Major Tentative Pact for 19,000 Kaiser RNs/NPs Rebuffing Contract Cuts with Patient Care Gains
Registered Nurses and Nurse Practitioners who work at 21 Kaiser Permanente medical centers and dozens of medical clinics and office buildings in Northern and Central California, have won tentative agreement with the giant health system on a new five year collective bargaining contract that protects existing standards while adding new patient care protections for Kaiser enrollees.
The proposed pact, secured Friday night, will now go before the 19,000 RNs and NPs for ratification in a series of membership meetings beginning Monday, March 26 and running through mid-April. The California Nurses Association/National Nurses United represents the 19,000 nurses.
“We successfully bargained the addition of RN positions to oversee Kaiser’s transition to a new patient classification system ensuring patients are provided safe care and treatment with the new change,” said CNA Co-President Zenei Cortez, RN, chair of the Kaiser RN/NP bargaining team.
"Protecting the economic security of our future RNs is essential to defending the health of everyone who will be a patient today and tomorrow," CNA Executive Director Bonnie Castillo said. “This agreement gives us a strong foundation for health security for Kaiser nurses and patients for the next five years in a turbulent time of health care in our state and nation.”
Key contract provisions include:
Staffing Enhancements - Won 150 RN full time equivalents to facilitate the shift of Kaiser’s long used computer system, GRASP, to a new more complicated system, EPIC. 106 positions shall be posted within 90 days of contract ratification.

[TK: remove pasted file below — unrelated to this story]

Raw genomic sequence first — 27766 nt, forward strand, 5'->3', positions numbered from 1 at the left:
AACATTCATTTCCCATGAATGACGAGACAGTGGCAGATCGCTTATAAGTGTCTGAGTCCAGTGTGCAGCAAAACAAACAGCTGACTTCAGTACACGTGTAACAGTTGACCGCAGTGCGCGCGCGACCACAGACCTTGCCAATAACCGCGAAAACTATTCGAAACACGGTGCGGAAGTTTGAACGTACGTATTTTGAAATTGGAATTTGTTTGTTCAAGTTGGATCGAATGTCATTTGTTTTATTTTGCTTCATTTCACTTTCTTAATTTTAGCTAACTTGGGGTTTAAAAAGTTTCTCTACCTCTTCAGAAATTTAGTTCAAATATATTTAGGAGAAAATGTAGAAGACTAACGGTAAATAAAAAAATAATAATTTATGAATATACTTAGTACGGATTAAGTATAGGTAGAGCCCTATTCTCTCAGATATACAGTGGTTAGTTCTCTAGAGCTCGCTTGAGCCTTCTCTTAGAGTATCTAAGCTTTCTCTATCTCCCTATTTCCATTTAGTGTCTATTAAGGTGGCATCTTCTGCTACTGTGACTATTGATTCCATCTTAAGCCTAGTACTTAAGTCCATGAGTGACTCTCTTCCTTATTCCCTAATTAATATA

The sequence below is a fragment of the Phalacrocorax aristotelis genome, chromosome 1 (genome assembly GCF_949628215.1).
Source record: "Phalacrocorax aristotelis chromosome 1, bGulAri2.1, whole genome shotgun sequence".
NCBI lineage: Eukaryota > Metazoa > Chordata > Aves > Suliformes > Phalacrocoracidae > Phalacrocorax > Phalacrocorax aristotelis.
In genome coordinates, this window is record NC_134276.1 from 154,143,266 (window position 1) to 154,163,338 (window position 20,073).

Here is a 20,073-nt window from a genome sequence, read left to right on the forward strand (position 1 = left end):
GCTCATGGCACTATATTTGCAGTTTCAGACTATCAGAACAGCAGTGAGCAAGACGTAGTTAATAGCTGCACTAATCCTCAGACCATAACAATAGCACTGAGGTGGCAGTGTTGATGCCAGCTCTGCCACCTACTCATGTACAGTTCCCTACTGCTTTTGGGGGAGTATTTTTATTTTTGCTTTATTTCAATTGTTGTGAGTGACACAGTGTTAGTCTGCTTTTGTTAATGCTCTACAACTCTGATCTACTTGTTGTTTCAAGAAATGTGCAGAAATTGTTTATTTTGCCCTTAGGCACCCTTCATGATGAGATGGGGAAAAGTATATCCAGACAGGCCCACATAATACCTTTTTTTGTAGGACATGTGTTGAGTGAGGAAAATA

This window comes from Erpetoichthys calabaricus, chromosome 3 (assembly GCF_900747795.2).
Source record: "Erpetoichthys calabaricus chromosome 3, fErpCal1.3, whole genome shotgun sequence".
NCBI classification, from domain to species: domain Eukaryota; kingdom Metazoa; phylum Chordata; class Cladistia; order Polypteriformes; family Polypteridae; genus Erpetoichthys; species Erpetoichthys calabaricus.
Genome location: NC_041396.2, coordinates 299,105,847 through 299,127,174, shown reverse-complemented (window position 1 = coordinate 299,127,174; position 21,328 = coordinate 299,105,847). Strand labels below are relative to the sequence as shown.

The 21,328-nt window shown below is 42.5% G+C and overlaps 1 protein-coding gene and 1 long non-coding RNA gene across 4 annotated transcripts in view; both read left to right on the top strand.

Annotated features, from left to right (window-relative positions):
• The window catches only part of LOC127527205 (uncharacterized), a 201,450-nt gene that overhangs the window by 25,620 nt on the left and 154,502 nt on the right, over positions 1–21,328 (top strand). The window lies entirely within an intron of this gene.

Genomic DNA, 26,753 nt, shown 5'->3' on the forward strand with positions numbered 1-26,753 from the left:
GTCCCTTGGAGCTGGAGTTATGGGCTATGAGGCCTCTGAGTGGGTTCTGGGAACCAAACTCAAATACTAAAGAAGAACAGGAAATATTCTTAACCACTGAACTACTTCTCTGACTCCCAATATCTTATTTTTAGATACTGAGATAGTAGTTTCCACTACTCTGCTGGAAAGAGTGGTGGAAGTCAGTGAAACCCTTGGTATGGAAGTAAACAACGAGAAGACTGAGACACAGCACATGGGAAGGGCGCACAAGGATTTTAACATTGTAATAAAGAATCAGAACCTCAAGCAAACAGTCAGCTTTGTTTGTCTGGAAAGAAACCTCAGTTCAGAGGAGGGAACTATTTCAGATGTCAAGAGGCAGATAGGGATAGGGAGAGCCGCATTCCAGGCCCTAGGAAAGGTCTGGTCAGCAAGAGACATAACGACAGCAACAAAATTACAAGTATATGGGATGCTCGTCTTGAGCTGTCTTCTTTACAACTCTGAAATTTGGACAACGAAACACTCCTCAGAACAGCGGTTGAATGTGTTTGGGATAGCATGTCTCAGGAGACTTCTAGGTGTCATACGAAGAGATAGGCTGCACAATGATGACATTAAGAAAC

The patient classification system is used to assess the severity of illness for each individual patient and the appropriate level of nursing care, beyond the mandated minimum RN staffing, as well as recommended treatment.
“The additional RN staffing to safeguard the transition was a very high priority for our bargaining team and part of our overall effort to promote increased safety for our patients,” Kaiser Roseville RN Dolores Trujillo said.
No Benefit Takeaways Or Reductions - Complete protection of the nurses’ pensions and medical benefits for current and retired RNs/NPs. Improvements to dental and education benefits.
Protection Of One Wage Scale For All RNs/NPs – Kaiser agreed to withdraw a four-tier proposal for major wage reductions for new RN and NP hires in the Sacramento region and California’s Central Valley. The Kaiser RNs and NPs viewed this major concession demand as especially onerous.
“There was never a doubt that we would remain united against a wage proposal that would promote workplace divisions between current nurses and new RN graduates, and would have undermined future nurse recruitment efforts at a time when our RN workforce is aging,” said Kaiser RN and CNA-Co-President Deborah Burger.
Further, the nurses have noted, patients and employers pay the same premiums in Sacramento and Fresno as they do in the Bay Area.
Wage Increases For All Kaiser RNs And NPs - The pact provides for an across the board 12 percent wage increase and 3 percent lump sum over five years.
Inclusion Of The Patient Care Coordinator RNs – Addition of 600 RN Patient Care Coordinators into the contract with other Kaiser RNs and NPs.
Patient Care Coordinators work as discharge planners and case managers, who coordinate care planning after patients are discharged from the hospital to home or outpatient settings as well as patient care resource management and other review duties.
Previously non-union, the PCCs voted in January 2017 to join their CNA colleagues, but Kaiser, despite verification of their rights by the National Labor Relations Board, has refused to recognize their democratic vote and agree to include them in system wide CNA bargaining – until now.
“Securing the bargaining rights for our PCC sisters and brothers, including recognition of their democratic right to act collectively with other Kaiser nurses, was an important part of these negotiations. We are very happy that Kaiser has finally agreed to honor their rights,” said Diane McClure, a Kaiser South Sacramento RN.